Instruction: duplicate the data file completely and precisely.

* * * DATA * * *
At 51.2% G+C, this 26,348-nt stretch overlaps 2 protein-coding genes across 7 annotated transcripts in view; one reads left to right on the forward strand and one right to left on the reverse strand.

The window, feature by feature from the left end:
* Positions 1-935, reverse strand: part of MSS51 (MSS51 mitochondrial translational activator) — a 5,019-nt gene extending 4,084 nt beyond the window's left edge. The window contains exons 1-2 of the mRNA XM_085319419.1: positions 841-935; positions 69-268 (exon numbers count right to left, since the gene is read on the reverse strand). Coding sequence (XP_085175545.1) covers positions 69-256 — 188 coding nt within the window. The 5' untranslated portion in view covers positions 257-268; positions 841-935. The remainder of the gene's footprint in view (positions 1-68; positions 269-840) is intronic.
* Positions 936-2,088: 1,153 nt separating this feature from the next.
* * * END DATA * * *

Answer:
At 51.2% G+C, this 26,348-nt stretch overlaps 2 protein-coding genes across 7 annotated transcripts in view; one reads left to right on the forward strand and one right to left on the reverse strand.

The window, feature by feature from the left end:
* Positions 1-935, reverse strand: part of MSS51 (MSS51 mitochondrial translational activator) — a 5,019-nt gene extending 4,084 nt beyond the window's left edge. The window contains exons 1-2 of the mRNA XM_085319419.1: positions 841-935; positions 69-268 (exon numbers count right to left, since the gene is read on the reverse strand). Coding sequence (XP_085175545.1) covers positions 69-256 — 188 coding nt within the window. The 5' untranslated portion in view covers positions 257-268; positions 841-935. The remainder of the gene's footprint in view (positions 1-68; positions 269-840) is intronic.
* Positions 936-2,088: 1,153 nt separating this feature from the next.